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The American Military Seat, circa 1850-1920
The State of American Military Equitation before the "Fort Riley Seat"

By Dan Gilmore

Revised, November 23, 2012

(Author's note: This article was revised for clarity and relevance in terms of historical and technical clarity.)

The American Military Seat

Those seriously pursuing cavalry re-enacting strive to achieve a great amount of detail aimed at accuracy in terms of uniforms, tack, equipment and various other accouterments. The accuracy achieved by the best of re-enactors (mostly of the Civil War genre)is often astounding. Some reenactors go to the extent of reproducing the actual method or system of riding used by various cavalry organizations they portray. The obsolete (and I cannot over-stress "obsolete") version of the “Military Seat” to be discussed in this article is part of a an extinct system of riding that was specifically created for the purpose of mounted combat using a specific type of saddle (the McClellan).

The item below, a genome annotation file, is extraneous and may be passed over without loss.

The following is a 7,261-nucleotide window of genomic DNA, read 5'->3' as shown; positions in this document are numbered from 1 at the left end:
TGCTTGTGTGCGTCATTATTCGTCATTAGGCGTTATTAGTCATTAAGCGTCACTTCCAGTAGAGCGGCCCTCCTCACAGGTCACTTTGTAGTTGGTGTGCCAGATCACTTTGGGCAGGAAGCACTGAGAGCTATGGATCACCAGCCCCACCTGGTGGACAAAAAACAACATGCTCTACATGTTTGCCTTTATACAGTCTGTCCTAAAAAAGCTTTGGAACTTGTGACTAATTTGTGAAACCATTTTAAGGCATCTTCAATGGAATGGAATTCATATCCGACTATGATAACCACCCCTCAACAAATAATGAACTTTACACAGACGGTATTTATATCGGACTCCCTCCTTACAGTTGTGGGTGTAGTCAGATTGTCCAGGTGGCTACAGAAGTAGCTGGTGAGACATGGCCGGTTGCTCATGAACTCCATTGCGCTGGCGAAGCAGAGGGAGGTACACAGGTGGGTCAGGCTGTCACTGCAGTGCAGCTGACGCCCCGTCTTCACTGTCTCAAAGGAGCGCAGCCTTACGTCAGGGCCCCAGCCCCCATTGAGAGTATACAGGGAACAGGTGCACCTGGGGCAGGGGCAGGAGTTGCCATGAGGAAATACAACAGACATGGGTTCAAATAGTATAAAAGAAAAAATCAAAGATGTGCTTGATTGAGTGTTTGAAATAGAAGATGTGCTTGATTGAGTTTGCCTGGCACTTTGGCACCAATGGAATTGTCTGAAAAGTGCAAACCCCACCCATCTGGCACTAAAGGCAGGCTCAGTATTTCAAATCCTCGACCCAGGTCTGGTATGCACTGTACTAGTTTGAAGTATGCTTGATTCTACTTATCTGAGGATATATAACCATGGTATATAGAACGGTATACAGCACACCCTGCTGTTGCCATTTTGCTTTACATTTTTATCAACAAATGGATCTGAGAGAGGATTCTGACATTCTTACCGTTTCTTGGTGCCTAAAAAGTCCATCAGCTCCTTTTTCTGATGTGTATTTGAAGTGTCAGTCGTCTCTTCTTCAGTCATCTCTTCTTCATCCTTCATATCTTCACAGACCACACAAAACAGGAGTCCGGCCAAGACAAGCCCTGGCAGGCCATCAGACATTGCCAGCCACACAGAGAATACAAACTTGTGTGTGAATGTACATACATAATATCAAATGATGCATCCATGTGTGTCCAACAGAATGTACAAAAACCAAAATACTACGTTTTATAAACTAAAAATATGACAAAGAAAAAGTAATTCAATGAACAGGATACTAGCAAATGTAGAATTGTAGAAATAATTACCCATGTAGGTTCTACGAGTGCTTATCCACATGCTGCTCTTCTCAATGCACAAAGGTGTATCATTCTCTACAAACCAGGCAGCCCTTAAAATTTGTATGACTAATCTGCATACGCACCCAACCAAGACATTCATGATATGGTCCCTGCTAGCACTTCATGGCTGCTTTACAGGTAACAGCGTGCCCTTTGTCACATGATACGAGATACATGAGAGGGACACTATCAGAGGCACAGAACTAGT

It should be noted at this point that this method of riding is obsolete when it comes to jumping obstacles. In fact, it would be a dangerous affair in a modern jumping saddle designed for the forward seat.

By the mid-1920's this obsolete version of the "Military Seat" (circa 1850-1920) was replaced with a variant of Federico Caprilli's infinitely more efficient "Forward Seat" later to become commonly known as the "Ft. Riley Seat" (part of a system largely based upon Caprilli's "Natural System" of forward equitation. Caprilli's "Natural System" will be described in detail in a series of future articles.)

This seat as will be described was part of the Military System of Riding used by the US Army until the mid-1920's and was designed with several conditions to be considered. Those considerations developed into a system of riding that could be quickly and easily taught to riders and horses; would work with tack and equipment specifically designed for military purposes; and produced a stable platform for mounted combat.